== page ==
I realize in the past three years of doing the Roaring Mouse I have written often on cats. I have two; that should explain it all. We never had cats in my family, but we always had dogs of all kinds. Then when I married Bill, boom, we had two black cats, and my poor little Pomeranian was terrified of them. From that time, my life changed: I was owned by cats.

You either love cats or you hate them. There is nothing in between. I love them… but. We all know that dogs hate fireworks. They even advertise for dogs to have a special coat to calm their fears. You would never see a cat in a calming coat. Their response to loud noise is to look for something to kill.

I came in on the Fourth after spending two nights and three days taking care of my oldest son, Will’s, hoard of four cats and two dogs while the family went camping. My idea of camping is a Holiday Inn with only an outdoor pool. The dogs were fine, as they hide in their crates. All these animals got along—however, the cats bullied these very large canines. They have a one-eyed old yellow cat, Annie. She pushes her way into the crate of Jingle, a mutt of about 50 pounds. Annie keeps both dogs away from their water and won’t let them back into their crates. That’s just rude. When I got home after wrangling the four cats, my cats gave me the we-will-ignore-you-and-you-will-be-sorry look. Cat owners understand this. Dogs are happy to see you if you go to the mailbox and back. “Hello, hello, we love you forever!” are the words to their happy dance. They never forsake you.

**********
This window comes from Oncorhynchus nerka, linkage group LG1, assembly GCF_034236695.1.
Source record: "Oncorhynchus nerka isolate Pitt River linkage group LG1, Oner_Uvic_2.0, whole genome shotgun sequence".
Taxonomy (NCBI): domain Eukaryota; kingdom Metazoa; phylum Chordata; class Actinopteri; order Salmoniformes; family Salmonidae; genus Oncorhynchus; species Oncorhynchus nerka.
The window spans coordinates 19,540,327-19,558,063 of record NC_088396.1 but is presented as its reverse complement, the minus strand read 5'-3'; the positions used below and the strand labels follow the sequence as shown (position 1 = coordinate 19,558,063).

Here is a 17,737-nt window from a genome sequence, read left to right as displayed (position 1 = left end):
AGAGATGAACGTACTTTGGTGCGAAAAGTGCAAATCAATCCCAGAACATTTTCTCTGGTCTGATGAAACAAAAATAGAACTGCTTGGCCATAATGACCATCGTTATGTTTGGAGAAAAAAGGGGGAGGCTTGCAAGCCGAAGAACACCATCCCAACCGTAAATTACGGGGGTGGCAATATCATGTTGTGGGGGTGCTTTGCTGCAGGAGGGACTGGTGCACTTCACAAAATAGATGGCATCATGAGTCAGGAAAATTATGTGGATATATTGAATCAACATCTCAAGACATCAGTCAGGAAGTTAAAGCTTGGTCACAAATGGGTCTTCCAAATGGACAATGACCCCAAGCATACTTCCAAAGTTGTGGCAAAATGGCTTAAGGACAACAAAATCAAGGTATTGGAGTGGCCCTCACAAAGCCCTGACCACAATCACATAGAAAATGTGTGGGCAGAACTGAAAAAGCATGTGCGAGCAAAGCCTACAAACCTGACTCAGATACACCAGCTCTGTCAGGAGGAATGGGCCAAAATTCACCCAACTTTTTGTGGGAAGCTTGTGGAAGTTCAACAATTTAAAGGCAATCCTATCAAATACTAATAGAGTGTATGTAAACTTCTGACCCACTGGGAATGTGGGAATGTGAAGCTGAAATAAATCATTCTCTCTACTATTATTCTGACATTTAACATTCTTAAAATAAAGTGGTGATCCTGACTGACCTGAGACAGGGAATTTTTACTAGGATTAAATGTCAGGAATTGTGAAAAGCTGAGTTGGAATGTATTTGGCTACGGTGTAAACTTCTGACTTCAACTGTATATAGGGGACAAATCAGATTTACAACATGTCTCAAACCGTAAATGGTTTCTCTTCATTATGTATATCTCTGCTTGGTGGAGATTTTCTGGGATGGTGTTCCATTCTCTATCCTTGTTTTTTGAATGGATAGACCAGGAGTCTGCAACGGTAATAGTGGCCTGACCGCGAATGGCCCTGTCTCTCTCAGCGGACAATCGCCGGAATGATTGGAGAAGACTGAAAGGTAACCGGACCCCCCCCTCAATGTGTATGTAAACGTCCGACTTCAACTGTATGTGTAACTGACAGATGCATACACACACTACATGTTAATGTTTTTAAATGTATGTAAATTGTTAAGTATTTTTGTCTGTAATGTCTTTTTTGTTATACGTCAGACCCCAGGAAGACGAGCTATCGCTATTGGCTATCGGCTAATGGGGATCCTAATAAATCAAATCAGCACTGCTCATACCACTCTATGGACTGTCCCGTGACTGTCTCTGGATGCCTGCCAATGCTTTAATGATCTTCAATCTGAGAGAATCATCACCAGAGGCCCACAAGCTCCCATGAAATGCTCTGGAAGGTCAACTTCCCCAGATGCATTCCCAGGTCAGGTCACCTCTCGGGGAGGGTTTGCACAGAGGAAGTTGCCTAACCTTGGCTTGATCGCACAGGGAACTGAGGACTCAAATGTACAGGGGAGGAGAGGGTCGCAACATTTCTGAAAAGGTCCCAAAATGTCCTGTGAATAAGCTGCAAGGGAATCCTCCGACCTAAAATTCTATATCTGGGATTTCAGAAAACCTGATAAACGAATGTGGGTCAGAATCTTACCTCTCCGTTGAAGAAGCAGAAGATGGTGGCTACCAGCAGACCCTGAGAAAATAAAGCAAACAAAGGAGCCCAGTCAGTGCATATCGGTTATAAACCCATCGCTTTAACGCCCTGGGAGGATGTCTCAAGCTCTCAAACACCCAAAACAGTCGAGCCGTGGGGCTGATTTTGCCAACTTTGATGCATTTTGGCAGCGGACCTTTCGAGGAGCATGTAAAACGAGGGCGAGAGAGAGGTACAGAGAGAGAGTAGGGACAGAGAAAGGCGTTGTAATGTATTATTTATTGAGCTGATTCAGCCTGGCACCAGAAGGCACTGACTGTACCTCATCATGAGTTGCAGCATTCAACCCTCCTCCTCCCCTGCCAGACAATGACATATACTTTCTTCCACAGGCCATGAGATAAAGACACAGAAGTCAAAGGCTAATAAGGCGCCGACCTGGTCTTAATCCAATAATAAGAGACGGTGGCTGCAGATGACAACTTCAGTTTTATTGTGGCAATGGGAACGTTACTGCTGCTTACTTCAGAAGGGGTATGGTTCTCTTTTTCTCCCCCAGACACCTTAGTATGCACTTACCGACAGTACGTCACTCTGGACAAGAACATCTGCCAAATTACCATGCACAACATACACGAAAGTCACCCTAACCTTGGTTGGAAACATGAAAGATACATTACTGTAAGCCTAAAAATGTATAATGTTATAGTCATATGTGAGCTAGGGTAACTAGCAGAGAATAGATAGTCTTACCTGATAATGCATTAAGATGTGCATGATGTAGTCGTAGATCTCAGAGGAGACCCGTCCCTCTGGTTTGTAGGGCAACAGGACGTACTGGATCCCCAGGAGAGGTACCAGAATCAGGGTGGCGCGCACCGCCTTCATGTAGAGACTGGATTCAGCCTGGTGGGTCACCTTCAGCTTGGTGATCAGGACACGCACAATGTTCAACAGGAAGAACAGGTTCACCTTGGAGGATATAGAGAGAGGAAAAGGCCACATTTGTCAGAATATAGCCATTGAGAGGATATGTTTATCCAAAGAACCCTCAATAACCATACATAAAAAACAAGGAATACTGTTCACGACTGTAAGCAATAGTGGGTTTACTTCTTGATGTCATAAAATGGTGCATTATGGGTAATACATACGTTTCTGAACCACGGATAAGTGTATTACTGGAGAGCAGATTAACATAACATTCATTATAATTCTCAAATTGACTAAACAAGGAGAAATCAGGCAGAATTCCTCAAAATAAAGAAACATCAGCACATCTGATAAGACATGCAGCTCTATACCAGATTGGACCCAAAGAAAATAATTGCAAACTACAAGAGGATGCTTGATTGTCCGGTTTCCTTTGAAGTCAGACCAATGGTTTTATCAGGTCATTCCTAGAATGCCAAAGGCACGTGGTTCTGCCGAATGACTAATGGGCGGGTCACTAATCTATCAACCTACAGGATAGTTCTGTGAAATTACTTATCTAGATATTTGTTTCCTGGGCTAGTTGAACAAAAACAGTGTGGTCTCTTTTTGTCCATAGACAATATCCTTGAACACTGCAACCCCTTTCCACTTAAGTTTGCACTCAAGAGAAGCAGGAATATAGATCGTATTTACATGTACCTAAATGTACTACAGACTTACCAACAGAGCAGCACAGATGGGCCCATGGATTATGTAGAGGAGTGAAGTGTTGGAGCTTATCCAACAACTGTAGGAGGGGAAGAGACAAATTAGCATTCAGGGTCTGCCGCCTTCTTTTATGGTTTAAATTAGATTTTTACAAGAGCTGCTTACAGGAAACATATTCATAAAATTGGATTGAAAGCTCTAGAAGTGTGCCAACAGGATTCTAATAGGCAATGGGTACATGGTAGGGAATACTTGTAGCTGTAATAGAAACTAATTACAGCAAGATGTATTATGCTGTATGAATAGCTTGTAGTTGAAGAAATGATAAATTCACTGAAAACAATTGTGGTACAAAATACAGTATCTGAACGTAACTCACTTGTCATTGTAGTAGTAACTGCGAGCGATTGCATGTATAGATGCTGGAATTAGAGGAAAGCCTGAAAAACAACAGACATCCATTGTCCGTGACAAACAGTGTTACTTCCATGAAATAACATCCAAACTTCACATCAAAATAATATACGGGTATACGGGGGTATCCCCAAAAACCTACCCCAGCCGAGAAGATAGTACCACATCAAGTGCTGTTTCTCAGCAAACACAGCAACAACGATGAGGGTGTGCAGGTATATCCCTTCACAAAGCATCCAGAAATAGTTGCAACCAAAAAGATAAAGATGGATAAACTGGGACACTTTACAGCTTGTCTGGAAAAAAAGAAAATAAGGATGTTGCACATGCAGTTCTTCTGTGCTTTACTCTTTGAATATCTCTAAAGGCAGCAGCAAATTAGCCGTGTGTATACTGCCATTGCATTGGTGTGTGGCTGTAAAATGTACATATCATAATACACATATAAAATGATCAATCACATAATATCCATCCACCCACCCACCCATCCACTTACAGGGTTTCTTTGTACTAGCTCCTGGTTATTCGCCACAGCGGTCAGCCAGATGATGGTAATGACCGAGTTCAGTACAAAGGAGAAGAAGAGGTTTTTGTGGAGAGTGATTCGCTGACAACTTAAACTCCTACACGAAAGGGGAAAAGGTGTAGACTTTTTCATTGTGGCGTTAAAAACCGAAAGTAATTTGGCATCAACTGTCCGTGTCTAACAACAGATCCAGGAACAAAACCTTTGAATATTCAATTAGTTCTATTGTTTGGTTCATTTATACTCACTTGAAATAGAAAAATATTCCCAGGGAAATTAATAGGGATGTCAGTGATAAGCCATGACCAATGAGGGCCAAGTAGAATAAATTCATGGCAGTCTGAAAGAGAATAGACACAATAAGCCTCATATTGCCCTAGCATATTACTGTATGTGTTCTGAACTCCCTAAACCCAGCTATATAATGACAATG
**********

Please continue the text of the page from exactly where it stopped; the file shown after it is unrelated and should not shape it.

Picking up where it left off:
To be loved by a cat is like getting the O.B.E., Order of the British Empire, bestowed by Queen Elizabeth. With all their nonsense, when they do forgive you (for your adulterous behavior of petting another cat) you know real love. It comes with a loud “Purrrrr,” and lasts until they scratch you as a reminder not to do that again. When I went to bed a little early for the Fourth, after the PBS fireworks lit up the nation’s Capitol’s sky, I slipped off to dreamland, to be awakened by the usual local bombardment—and I had a new hat. Piwacket attached himself to the top of my head. He was using it as a lookout and would not be put down on the bed or floor. It made me remember another cat belonging to the same son, Will. This cat slept every night next to Will and Shere Khan, the Bengal Tiger of “The Jungle Book” was aptly named. If my children had a fever or a bad cold, I would sleep in their rooms with them. Will was about five and he got sick. There was a handy shelf above his bed, and he put books and glasses of water on it, but Shere Khan did not like to share. He toppled a glass of water on my head twice before I caught him. The third time I was awake and saw him pushing the glass to my side of the bed. I caught it and tossed the contents on him. He DID NOT CARE. Tigers, you know, do love water. The fight with that cat lasted for all his years. Will loved him and it was mutual.

Cats pick their people. Now I know that recently the cover of The Independent showed cute, adorable kittens. There are far too many that need forever homes. All our dogs and cats are rescues, and they give the best kisses. Sorry Bill. And if you do make the choice to adopt, please make sure they are spayed or neutered. When you need—really need—a pal, cats and dogs are the best. You just need to follow the rules if you get lucky and a cat picks you. Remember, they do a great job of keeping the mice outside, they can protect you from elephants, and everyone should experience being ignored by a cat. Be careful what you name them, as they might grow into their names. Roaring Mouse, out.